Recap for the week ending 9th May 2010
Yeah, that’s what the calendar says. I kind of refuse to believe it my ownself, seeing as the thermometer registers forty-one degrees miserably Fahrenheit.
Nevertheless, another week of 2010 down. Here’s what happened on Speedbird this week:
– We celebrated the third of MAY twenty-TEN, the day on which the action of John Brunner’s towering 1968 novel Stand on Zanzibar begins;
– paused to consider that streets were something that had to be invented, and asked what similarly obvious innovations might remain to be claimed;
– essayed a nowcast of the network weather, by way of clarifying my fundamental stance on technology;
– argued that a free-as-in-beer transmobility would pay for itself many times over, and in some very important ways;
– described beginner’s mind, and how to get it;
– and finally, cast a jaundiced eye on the fall of Empire, and what happens to cities (and people) in its aftermath.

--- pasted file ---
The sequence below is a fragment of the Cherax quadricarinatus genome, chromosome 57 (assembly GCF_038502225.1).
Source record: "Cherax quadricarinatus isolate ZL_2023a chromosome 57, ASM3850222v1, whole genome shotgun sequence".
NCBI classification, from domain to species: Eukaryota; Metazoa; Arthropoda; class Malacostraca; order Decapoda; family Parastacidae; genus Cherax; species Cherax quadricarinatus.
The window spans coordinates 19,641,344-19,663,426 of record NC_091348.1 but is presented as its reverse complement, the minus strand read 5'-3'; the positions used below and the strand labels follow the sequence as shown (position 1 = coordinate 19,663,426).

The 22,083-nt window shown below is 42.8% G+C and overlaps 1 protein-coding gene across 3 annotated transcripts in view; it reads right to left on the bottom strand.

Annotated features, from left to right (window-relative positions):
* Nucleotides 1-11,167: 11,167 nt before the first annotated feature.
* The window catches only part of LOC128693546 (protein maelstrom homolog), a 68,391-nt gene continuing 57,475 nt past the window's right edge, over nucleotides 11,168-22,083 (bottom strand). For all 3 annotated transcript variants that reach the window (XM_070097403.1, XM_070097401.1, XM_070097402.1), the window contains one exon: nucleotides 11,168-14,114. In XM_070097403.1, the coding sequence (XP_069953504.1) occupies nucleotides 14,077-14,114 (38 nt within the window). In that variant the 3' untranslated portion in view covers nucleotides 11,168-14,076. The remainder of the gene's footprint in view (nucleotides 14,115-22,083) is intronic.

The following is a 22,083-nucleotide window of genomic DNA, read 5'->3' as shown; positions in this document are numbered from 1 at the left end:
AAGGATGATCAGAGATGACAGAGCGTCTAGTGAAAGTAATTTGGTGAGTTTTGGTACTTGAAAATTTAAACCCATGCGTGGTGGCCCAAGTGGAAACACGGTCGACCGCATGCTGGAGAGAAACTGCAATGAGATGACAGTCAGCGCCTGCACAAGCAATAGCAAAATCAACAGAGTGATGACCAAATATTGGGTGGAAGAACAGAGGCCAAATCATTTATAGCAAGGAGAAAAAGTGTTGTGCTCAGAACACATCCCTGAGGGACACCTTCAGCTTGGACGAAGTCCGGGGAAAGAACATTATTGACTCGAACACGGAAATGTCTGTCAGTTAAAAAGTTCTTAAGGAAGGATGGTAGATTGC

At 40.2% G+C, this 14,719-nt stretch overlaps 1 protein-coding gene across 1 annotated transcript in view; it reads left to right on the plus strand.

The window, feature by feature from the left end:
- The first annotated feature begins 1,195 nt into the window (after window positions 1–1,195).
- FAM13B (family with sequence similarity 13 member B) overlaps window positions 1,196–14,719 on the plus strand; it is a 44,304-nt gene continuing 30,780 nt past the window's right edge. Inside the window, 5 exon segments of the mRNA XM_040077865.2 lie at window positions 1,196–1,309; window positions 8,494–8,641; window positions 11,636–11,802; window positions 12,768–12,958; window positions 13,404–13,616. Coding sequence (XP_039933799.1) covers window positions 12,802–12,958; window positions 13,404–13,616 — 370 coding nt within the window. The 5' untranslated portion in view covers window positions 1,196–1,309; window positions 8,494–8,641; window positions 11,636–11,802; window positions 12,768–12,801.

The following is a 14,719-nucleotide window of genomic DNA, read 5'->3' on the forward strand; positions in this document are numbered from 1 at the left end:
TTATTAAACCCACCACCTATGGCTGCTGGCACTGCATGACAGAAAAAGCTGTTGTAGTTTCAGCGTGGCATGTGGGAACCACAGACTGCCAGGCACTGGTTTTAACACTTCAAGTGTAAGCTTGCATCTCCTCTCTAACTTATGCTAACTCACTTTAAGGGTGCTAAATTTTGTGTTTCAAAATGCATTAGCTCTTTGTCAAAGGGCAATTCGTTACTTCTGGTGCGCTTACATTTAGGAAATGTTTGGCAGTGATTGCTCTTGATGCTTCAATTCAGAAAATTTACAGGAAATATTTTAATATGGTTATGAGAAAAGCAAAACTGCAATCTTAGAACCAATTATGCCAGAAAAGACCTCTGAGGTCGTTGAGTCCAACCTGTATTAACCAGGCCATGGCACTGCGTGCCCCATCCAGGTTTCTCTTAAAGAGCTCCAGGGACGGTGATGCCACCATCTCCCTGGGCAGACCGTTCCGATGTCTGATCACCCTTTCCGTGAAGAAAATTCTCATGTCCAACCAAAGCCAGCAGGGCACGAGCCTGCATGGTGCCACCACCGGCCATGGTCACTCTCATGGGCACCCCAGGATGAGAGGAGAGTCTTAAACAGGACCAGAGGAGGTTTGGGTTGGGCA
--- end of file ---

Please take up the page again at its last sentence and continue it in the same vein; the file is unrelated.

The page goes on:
The upcoming is — volcano gods willing — a travel week, so not too much content in the offing. I’ll be at FutureEverything in Manchester between Wednesday and Friday, and in New York and Chicago for the six days after that. Ping if you want to get together for a chat, a drink, an etc., and I’ll see you here as and when able.
Adam Greenfield on TwitterMy Tweets
- UPDATED: Politiken Byrum interview, May 2019 11 May 2019
- Two Copenhagen talks, May 22nd-23rd 6 May 2019
- Last-minute heads up: Chicago May 8th & Ann Arbor May 10th 5 May 2019
- New book in the works: Power at Human Scale 19 February 2019
- Home Futures contribution: Just what is it that makes today’s homes so different, so appalling? 8 November 2018
Being discussed now
- The baseline of unurbanism – bobulate on The City Is Here For You To Use: (very) provisional bibliography
- London - Transport and Beer - April 2014 - Andy Nash on Urban data: From fetish object to social object | 14th March 2014 at LSE Cities
- WARREN ELLIS LTD on UPDATED: Politiken Byrum interview, May 2019
- Pat Kane on New book in the works: Power at Human Scale
- Weekly Churn 011 on Uber, or: The technics and politics of socially corrosive mobility